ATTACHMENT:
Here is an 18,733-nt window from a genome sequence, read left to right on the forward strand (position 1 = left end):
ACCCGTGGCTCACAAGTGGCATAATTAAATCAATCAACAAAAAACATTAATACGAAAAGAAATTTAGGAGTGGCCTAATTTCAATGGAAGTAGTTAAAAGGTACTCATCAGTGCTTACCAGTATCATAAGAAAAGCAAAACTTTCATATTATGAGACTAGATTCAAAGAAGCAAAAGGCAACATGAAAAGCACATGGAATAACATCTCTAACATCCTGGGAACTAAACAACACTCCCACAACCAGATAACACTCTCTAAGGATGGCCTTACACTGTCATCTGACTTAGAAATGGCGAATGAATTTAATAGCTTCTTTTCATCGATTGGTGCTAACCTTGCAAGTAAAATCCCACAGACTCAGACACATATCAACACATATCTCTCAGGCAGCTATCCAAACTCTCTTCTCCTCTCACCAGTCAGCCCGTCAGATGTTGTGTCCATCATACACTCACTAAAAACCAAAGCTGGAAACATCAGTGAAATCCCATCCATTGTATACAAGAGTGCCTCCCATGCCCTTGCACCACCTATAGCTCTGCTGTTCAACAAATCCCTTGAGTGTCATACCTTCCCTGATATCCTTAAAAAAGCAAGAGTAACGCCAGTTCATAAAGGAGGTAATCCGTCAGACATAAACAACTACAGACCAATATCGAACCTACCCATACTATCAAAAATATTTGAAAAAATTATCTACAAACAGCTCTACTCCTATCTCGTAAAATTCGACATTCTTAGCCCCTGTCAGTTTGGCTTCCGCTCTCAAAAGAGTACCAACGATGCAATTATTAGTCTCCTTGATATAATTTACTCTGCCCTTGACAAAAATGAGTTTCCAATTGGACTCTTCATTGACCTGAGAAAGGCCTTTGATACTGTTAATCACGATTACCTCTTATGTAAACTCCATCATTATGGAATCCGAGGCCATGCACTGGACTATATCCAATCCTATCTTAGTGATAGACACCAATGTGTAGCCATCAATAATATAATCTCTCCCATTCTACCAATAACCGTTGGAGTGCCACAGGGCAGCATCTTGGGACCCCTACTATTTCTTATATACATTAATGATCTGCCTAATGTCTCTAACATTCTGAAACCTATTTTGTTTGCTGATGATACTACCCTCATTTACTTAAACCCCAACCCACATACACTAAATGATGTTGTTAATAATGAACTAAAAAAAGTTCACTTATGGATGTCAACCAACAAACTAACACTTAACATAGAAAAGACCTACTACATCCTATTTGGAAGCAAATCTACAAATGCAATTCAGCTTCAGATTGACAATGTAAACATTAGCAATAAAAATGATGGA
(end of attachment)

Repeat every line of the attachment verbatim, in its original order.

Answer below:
Here is an 18,733-nt window from a genome sequence, read left to right on the forward strand (position 1 = left end):
ACCCGTGGCTCACAAGTGGCATAATTAAATCAATCAACAAAAAACATTAATACGAAAAGAAATTTAGGAGTGGCCTAATTTCAATGGAAGTAGTTAAAAGGTACTCATCAGTGCTTACCAGTATCATAAGAAAAGCAAAACTTTCATATTATGAGACTAGATTCAAAGAAGCAAAAGGCAACATGAAAAGCACATGGAATAACATCTCTAACATCCTGGGAACTAAACAACACTCCCACAACCAGATAACACTCTCTAAGGATGGCCTTACACTGTCATCTGACTTAGAAATGGCGAATGAATTTAATAGCTTCTTTTCATCGATTGGTGCTAACCTTGCAAGTAAAATCCCACAGACTCAGACACATATCAACACATATCTCTCAGGCAGCTATCCAAACTCTCTTCTCCTCTCACCAGTCAGCCCGTCAGATGTTGTGTCCATCATACACTCACTAAAAACCAAAGCTGGAAACATCAGTGAAATCCCATCCATTGTATACAAGAGTGCCTCCCATGCCCTTGCACCACCTATAGCTCTGCTGTTCAACAAATCCCTTGAGTGTCATACCTTCCCTGATATCCTTAAAAAAGCAAGAGTAACGCCAGTTCATAAAGGAGGTAATCCGTCAGACATAAACAACTACAGACCAATATCGAACCTACCCATACTATCAAAAATATTTGAAAAAATTATCTACAAACAGCTCTACTCCTATCTCGTAAAATTCGACATTCTTAGCCCCTGTCAGTTTGGCTTCCGCTCTCAAAAGAGTACCAACGATGCAATTATTAGTCTCCTTGATATAATTTACTCTGCCCTTGACAAAAATGAGTTTCCAATTGGACTCTTCATTGACCTGAGAAAGGCCTTTGATACTGTTAATCACGATTACCTCTTATGTAAACTCCATCATTATGGAATCCGAGGCCATGCACTGGACTATATCCAATCCTATCTTAGTGATAGACACCAATGTGTAGCCATCAATAATATAATCTCTCCCATTCTACCAATAACCGTTGGAGTGCCACAGGGCAGCATCTTGGGACCCCTACTATTTCTTATATACATTAATGATCTGCCTAATGTCTCTAACATTCTGAAACCTATTTTGTTTGCTGATGATACTACCCTCATTTACTTAAACCCCAACCCACATACACTAAATGATGTTGTTAATAATGAACTAAAAAAAGTTCACTTATGGATGTCAACCAACAAACTAACACTTAACATAGAAAAGACCTACTACATCCTATTTGGAAGCAAATCTACAAATGCAATTCAGCTTCAGATTGACAATGTAAACATTAGCAATAAAAATGATGGA